This is an intense memoir by a lawyer with bipolar disorder. Terry Cheney is very smart and successful but also very ill, and this book throws the reader into some awful experiences from page one – where she’s manic, determined to kill herself, and momentarily thwarted in her suicide plan when she’s locked out of her apartment; she unintentionally flirts with the locksmith, who sexually assaults her and then saves her life. Not all events in the book are this extreme, of course, but it is a memo This is an intense memoir by a lawyer with bipolar disorder. Terry Cheney is very smart and successful but also very ill, and this book throws the reader into some awful experiences from page one – where she’s manic, determined to kill herself, and momentarily thwarted in her suicide plan when she’s locked out of her apartment; she unintentionally flirts with the locksmith, who sexually assaults her and then saves her life. Not all events in the book are this extreme, of course, but it is a memoir of how Cheney’s illness shaped her adult life: her most out-of-control highs and suicidal lows, her many attempts at treatment (with varying success), her fraught relationships and struggles to maintain a normal façade at work. It is a harrowing ride, but the most horrifying episodes are the ones in which the author winds up “in the system,” and in parts of the system with the least excuse for their failings. In one chapter, a traffic stop leads to an arrest and ultimately a beating by police; in another, she overdoses and is briefly committed to a facility where patients receive some of the most dehumanizing treatment imaginable (how this is meant to prevent suicide is unclear). The book doesn’t get into policy arguments, but if this is what happens to someone who carries most privileges that exist in American society (an educated, well-off, gender-conforming, attractive white woman), then somehow either most people in the author’s position must be treated even more abominably or we have conceived the notion that mental illness abrogates one’s humanity. Yikes. At any rate, Cheney’s writing is clear, direct and compelling, pulling the reader right into her life, and the book is a quick read. The organization is deliberately jumbled, and for the most part this works, creating a sense of immediacy and disorientation. It does have a minor drawback, which is that each chapter needs an independent justification for its inclusion: in a few of them not too much happens, or we see something the author has already shown in a slightly different context. But it is a fairly short book and the chapters do fit together into a larger whole. (Actually the oddest thing, to me, was that the relationships the author describes in her acknowledgements are so absent from the text. Most jarring was the glowing thanks to her mother, who appears nowhere in the book despite the many personal and family crises depicted. I’d concluded that either she was dead or they were estranged. Maybe this would make more sense if I'd read Cheney’s other book.) Other readers have pointed out that Cheney is privileged and a snob. This is true and she acknowledges it, in some ways clinging to status symbols as a defense mechanism. But the book isn’t about issues of poverty or race, and I did not find these traits to permeate the writing or otherwise affect my experience of it in the way I expected after reading reviews. Anyway, this book is well-written and intense and brutally honest; it both draws the reader directly into the author’s experiences and explains those experiences, all while telling a gripping story. I recommend it.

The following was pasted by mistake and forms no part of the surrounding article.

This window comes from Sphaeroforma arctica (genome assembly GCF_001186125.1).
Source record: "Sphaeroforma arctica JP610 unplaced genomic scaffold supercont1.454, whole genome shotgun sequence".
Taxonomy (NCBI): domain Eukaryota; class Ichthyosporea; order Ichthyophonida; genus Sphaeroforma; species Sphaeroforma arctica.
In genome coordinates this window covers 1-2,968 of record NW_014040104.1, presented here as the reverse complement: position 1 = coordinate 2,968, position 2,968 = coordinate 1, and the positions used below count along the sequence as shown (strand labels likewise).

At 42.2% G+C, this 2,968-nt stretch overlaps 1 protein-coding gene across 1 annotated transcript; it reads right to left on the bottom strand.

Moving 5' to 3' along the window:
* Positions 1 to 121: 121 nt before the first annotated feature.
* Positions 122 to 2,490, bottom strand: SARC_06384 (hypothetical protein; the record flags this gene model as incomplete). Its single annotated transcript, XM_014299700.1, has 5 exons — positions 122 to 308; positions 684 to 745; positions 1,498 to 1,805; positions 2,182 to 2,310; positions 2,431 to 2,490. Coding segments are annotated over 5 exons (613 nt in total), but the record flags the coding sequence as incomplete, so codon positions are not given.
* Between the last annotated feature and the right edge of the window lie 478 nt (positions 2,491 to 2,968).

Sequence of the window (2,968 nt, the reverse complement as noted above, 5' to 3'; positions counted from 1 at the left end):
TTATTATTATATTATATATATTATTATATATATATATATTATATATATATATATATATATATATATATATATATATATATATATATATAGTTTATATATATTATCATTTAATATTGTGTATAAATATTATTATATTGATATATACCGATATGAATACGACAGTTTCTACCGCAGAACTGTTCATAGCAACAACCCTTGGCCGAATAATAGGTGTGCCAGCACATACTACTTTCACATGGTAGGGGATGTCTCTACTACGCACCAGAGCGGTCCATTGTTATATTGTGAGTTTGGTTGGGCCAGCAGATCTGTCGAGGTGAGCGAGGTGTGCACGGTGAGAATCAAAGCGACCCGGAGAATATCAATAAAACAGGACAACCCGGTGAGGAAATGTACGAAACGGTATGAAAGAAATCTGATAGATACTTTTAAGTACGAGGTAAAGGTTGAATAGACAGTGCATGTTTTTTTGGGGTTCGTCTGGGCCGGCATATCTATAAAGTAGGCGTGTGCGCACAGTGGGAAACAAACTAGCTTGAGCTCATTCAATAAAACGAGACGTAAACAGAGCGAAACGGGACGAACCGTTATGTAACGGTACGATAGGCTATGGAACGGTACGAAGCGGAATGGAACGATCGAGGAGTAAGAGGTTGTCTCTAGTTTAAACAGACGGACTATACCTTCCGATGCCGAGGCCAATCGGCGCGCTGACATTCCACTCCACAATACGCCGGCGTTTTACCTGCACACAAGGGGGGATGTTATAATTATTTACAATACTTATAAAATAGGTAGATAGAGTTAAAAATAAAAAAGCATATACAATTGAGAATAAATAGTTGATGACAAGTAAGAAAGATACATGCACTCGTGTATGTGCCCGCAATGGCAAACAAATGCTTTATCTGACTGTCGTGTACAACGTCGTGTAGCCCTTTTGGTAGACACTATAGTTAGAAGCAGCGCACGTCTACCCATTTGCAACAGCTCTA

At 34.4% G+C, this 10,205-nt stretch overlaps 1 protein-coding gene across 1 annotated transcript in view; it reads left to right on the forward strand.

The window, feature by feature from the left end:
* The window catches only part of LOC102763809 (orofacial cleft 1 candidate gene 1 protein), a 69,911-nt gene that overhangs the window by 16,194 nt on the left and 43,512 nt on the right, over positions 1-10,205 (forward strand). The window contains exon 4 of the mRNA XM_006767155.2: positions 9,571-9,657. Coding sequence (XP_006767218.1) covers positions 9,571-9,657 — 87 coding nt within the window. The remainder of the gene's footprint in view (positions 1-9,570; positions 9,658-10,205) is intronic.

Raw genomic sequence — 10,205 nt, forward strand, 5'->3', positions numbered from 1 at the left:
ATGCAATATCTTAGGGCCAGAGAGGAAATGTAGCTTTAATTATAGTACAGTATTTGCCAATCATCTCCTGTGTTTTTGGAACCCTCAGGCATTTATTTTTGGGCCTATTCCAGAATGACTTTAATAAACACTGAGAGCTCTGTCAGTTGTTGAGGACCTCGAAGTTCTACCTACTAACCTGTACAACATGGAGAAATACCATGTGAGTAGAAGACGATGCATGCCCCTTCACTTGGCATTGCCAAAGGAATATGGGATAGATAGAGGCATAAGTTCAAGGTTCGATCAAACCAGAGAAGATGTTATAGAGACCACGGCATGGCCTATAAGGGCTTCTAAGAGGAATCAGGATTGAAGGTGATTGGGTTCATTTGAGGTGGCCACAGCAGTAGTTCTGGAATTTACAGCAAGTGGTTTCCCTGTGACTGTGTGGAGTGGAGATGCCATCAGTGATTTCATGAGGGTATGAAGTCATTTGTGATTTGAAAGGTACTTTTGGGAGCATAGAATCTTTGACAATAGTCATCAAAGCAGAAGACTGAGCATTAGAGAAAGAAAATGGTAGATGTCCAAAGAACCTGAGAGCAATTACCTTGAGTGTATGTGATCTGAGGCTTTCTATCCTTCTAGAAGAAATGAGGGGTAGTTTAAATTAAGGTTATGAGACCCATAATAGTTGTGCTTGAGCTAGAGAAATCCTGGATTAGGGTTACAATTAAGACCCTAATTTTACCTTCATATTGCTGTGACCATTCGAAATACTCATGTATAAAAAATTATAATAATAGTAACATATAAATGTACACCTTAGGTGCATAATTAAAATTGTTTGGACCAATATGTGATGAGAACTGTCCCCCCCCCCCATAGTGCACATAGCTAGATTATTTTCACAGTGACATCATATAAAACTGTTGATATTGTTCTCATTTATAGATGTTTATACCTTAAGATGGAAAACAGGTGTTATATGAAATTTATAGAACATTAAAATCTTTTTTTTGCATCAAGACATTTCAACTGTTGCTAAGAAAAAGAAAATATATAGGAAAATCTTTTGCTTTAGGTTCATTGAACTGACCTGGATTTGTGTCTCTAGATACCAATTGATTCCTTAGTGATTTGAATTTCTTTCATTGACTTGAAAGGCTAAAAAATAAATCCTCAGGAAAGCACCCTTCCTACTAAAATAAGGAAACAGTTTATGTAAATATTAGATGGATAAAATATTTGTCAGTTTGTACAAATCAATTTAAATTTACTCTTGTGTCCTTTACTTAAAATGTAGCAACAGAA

7. 5 out of 5